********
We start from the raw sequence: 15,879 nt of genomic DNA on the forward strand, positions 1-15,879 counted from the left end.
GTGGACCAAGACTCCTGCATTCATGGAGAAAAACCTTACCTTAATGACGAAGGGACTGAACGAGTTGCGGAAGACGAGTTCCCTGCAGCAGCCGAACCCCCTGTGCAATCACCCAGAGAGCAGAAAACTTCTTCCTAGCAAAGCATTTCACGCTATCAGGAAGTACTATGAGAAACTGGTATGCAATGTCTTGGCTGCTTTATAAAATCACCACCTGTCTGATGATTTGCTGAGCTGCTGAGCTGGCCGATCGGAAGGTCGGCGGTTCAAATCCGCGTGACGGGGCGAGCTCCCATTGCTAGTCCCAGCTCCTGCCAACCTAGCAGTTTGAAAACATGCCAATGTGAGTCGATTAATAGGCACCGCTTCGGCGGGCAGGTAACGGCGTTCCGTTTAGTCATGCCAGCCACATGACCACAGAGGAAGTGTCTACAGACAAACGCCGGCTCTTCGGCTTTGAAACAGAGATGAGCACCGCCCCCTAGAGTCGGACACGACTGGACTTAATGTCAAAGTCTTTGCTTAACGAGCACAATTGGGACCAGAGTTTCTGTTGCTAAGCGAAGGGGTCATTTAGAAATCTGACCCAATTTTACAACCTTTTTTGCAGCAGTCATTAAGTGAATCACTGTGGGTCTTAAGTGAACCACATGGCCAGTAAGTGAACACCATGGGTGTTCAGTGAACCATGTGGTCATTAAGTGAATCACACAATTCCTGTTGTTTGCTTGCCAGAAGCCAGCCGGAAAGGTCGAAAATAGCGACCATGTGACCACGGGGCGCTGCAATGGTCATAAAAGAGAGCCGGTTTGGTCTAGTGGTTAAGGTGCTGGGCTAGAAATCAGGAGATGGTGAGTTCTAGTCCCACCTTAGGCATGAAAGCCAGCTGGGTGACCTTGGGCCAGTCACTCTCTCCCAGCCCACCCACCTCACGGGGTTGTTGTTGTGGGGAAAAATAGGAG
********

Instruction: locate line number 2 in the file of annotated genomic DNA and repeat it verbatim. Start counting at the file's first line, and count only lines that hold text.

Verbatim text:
GTGGACCAAGACTCCTGCATTCATGGAGAAAAACCTTACCTTAATGACGAAGGGACTGAACGAGTTGCGGAAGACGAGTTCCCTGCAGCAGCCGAACCCCCTGTGCAATCACCCAGAGAGCAGAAAACTTCTTCCTAGCAAAGCATTTCACGCTATCAGGAAGTACTATGAGAAACTGGTATGCAATGTCTTGGCTGCTTTATAAAATCACCACCTGTCTGATGATTTGCTGAGCTGCTGAGCTGGCCGATCGGAAGGTCGGCGGTTCAAATCCGCGTGACGGGGCGAGCTCCCATTGCTAGTCCCAGCTCCTGCCAACCTAGCAGTTTGAAAACATGCCAATGTGAGTCGATTAATAGGCACCGCTTCGGCGGGCAGGTAACGGCGTTCCGTTTAGTCATGCCAGCCACATGACCACAGAGGAAGTGTCTACAGACAAACGCCGGCTCTTCGGCTTTGAAACAGAGATGAGCACCGCCCCCTAGAGTCGGACACGACTGGACTTAATGTCAAAGTCTTTGCTTAACGAGCACAATTGGGACCAGAGTTTCTGTTGCTAAGCGAAGGGGTCATTTAGAAATCTGACCCAATTTTACAACCTTTTTTGCAGCAGTCATTAAGTGAATCACTGTGGGTCTTAAGTGAACCACATGGCCAGTAAGTGAACACCATGGGTGTTCAGTGAACCATGTGGTCATTAAGTGAATCACACAATTCCTGTTGTTTGCTTGCCAGAAGCCAGCCGGAAAGGTCGAAAATAGCGACCATGTGACCACGGGGCGCTGCAATGGTCATAAAAGAGAGCCGGTTTGGTCTAGTGGTTAAGGTGCTGGGCTAGAAATCAGGAGATGGTGAGTTCTAGTCCCACCTTAGGCATGAAAGCCAGCTGGGTGACCTTGGGCCAGTCACTCTCTCCCAGCCCACCCACCTCACGGGGTTGTTGTTGTGGGGAAAAATAGGAG